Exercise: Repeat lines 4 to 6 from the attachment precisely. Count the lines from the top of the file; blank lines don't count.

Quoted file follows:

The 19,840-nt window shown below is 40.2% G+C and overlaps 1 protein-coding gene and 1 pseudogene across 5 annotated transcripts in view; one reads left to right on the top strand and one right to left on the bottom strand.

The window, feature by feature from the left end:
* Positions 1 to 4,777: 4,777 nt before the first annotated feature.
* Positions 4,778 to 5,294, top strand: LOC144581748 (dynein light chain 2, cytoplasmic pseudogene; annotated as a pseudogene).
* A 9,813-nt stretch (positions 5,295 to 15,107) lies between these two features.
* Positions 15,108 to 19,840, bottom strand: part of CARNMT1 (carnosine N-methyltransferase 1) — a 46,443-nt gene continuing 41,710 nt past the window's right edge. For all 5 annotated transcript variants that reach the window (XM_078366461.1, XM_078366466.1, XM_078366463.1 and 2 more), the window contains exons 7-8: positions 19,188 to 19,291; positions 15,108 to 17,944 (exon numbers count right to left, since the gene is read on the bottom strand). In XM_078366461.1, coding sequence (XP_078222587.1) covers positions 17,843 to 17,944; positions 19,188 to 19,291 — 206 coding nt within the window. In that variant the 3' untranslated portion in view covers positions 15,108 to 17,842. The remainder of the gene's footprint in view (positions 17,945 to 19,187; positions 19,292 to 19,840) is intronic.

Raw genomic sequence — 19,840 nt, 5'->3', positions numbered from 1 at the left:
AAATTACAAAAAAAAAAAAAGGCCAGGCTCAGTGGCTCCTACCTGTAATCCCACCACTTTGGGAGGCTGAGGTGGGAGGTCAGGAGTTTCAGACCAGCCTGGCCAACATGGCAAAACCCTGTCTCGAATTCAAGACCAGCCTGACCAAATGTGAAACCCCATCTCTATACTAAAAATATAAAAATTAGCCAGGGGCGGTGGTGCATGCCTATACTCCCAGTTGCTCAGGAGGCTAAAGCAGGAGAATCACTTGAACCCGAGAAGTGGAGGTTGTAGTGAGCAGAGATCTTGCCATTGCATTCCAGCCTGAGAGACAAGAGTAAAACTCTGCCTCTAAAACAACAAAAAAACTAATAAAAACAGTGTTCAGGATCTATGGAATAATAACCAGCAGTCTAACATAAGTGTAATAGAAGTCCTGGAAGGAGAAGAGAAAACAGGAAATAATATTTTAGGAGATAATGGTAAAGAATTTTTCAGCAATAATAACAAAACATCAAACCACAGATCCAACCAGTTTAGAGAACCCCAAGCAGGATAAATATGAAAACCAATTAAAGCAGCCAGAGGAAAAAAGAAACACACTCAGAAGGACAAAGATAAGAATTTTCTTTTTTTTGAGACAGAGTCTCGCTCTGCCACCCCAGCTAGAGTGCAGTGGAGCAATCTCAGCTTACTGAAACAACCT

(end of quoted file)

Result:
* Positions 4,778 to 5,294, top strand: LOC144581748 (dynein light chain 2, cytoplasmic pseudogene; annotated as a pseudogene).
* A 9,813-nt stretch (positions 5,295 to 15,107) lies between these two features.
* Positions 15,108 to 19,840, bottom strand: part of CARNMT1 (carnosine N-methyltransferase 1) — a 46,443-nt gene continuing 41,710 nt past the window's right edge. For all 5 annotated transcript variants that reach the window (XM_078366461.1, XM_078366466.1, XM_078366463.1 and 2 more), the window contains exons 7-8: positions 19,188 to 19,291; positions 15,108 to 17,944 (exon numbers count right to left, since the gene is read on the bottom strand). In XM_078366461.1, coding sequence (XP_078222587.1) covers positions 17,843 to 17,944; positions 19,188 to 19,291 — 206 coding nt within the window. In that variant the 3' untranslated portion in view covers positions 15,108 to 17,842. The remainder of the gene's footprint in view (positions 17,945 to 19,187; positions 19,292 to 19,840) is intronic.